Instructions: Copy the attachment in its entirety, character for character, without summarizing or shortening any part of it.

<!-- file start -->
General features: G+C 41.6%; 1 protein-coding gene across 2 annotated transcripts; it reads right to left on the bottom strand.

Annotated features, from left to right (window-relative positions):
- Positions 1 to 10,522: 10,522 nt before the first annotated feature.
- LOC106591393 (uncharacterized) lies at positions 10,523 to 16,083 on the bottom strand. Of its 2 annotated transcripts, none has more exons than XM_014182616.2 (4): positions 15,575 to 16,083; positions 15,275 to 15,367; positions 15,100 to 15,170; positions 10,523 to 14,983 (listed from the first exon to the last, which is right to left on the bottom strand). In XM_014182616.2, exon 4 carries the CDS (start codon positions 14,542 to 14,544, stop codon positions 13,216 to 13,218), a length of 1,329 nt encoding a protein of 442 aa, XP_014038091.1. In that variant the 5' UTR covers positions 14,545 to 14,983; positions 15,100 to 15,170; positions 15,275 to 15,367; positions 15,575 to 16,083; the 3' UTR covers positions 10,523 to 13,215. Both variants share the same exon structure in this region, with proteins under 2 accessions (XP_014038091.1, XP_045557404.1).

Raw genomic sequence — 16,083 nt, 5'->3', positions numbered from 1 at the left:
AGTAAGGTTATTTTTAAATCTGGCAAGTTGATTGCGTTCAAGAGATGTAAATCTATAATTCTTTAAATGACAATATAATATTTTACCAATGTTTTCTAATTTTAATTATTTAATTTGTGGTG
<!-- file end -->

General features: G+C 41.6%; 1 protein-coding gene across 2 annotated transcripts; it reads right to left on the bottom strand.

Annotated features, from left to right (window-relative positions):
- Positions 1 to 10,522: 10,522 nt before the first annotated feature.
- LOC106591393 (uncharacterized) lies at positions 10,523 to 16,083 on the bottom strand. Of its 2 annotated transcripts, none has more exons than XM_014182616.2 (4): positions 15,575 to 16,083; positions 15,275 to 15,367; positions 15,100 to 15,170; positions 10,523 to 14,983 (listed from the first exon to the last, which is right to left on the bottom strand). In XM_014182616.2, exon 4 carries the CDS (start codon positions 14,542 to 14,544, stop codon positions 13,216 to 13,218), a length of 1,329 nt encoding a protein of 442 aa, XP_014038091.1. In that variant the 5' UTR covers positions 14,545 to 14,983; positions 15,100 to 15,170; positions 15,275 to 15,367; positions 15,575 to 16,083; the 3' UTR covers positions 10,523 to 13,215. Both variants share the same exon structure in this region, with proteins under 2 accessions (XP_014038091.1, XP_045557404.1).

Raw genomic sequence — 16,083 nt, 5'->3', positions numbered from 1 at the left:
AGTAAGGTTATTTTTAAATCTGGCAAGTTGATTGCGTTCAAGAGATGTAAATCTATAATTCTTTAAATGACAATATAATATTTTACCAATGTTTTCTAATTTTAATTATTTAATTTGTGGTG